Preseason prognosticators make me giggle

After Pujols signed with LA, everyone but Cards fan thought he would inevitably lead the Angels to a World Series title. Have these folks seen his slash line this year?

As temperatures warm up across the United States, we’re starting to see baseball season truly get ramped up. It’s mid May and as some teams are starting to rise to the occasion, others hardly look like the heralded clubs they were just 6 short weeks ago. Outside of the Texas Rangers dominating just about everyone in the American League, no sports writer, talking head, or baseball expert out there expected the Los Angeles Angels to be picking up the rear in the AL West, 5 games UNDER .500. Same could be said about the Detroit Tigers, another preseason darling, who are only 1 game back of AL Central leader Cleveland, do find themselves a measly 17-17 on the year. Oh, and we can’t forget the Philadelphia Phillies and Miami Marlins, the two preseason favorites in the NL East who are picking up the rear in the NL East. Fortunately for Miami, they actually sport a winning record on the year.

What does this all tell us?

Well, not much. Most teams have only played 30 some odd games, and there is a hell of a lot of baseball left to be played. On the other hand, it tells us that making preseason picks is damned hard to do. While many felt that Albert Pujols would have some sort of adjustment period to the American League, no one expected him to be batting a whopping .196, with a .234 OBP, a miserable .275 slugging percentage and has exactly ONE home run. It’s the kind of shocking slash line that is far more damning than the one Braves slugger Dan Uggla sported for the first half of 2011. Uggla’s a solid ballplayer, but he’s not a future hall of famer, Pujols is and for some reason the slight dip he’s had in his numbers took a nosedive so far this season.

We all get caught up in the moment of the start of baseball season. Some like the trendy picks and think that any team that has Albert Pujols or Prince Fielder is going to dominate, but what so many tend to forget is the longevity of baseball season, the triumphs and struggles of all players, and how that above all, baseball remains a team sport. Sure, the Angels plunked down the wealth of a small country to sign Pujols and CJ Wilson, but it’s going to take more than those two for the Angels to bring home their first World Series championship in a decade.

Texas on the other hand isn’t about letting one player carry the team (although Josh Hamilton could make a pretty good argument for that). Texas built a team from the ground up, and is so stocked, they could afford to let Wilson sign with LA and still manage to have the best team in the American League. It’s about balance, and some teams have figured it out that it can be the key to your success. Tampa, St. Louis, and Atlanta among others are franchises that develop players, and find ways to patch the holes when you lose players to injury, free agency, or struggles.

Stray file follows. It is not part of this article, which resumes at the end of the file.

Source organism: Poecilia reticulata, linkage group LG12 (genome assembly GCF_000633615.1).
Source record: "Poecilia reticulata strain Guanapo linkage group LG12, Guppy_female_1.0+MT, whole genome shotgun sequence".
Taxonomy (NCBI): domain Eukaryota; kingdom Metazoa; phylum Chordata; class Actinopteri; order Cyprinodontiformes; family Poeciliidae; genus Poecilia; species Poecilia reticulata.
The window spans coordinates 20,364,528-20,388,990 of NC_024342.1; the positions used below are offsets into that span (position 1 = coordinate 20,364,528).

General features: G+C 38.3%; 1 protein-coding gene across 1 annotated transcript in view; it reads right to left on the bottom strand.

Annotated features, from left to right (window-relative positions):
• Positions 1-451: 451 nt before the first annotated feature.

Atlanta for example, hasn’t been damaged by Jair Jurrjens early season struggles that ultimately led to his demotion. In fact, Atlanta just finished up a 7-2 road trip that included sweeps of Colorado and the world champion Cardinals. The team is balanced and it’s led to early season success. The Braves are playing good baseball and seem to be far better than the preseason third or fourth place team they were picked to be.

Now, the standing could look very very different in just a few short weeks. There are a few teams that look truly lost (Minnesota, San Diego, and Kansas City for example) but many teams are close, and within just a few games of the division lead. However, we’re halfway through May and we’re seeing teams like Baltimore continuing to find ways to win baseball games, regardless of their payroll or lack of previous success. Sure, they could find themselves kicking dirt with Boston by season’s end (you don’t think Boston is going to recover, do you?), but for now, the Orioles are among the top teams in baseball and for a sport and especially a commissioner that prides itself and himself on parity, this is a dream come true. I mean, how nice would it be to see a playoffs that look like this:

AL East: Baltimore

AL Central: Cleveland

AL West: Texas

AL Wild Card 1: Tampa Bay

AL Wild Card 2: NY Yankees

NL East: Atlanta

NL Central: St. Louis

NL West: LA Dodgers

NL Wild Card 1: Washington

NL Wild Card 2: NY Mets

Who in their right minds made those picks just 6 short weeks ago? Who in the right minds is still picking those teams to finish this way by season’s end?

Not many, but for me, it’s a great sight to see.


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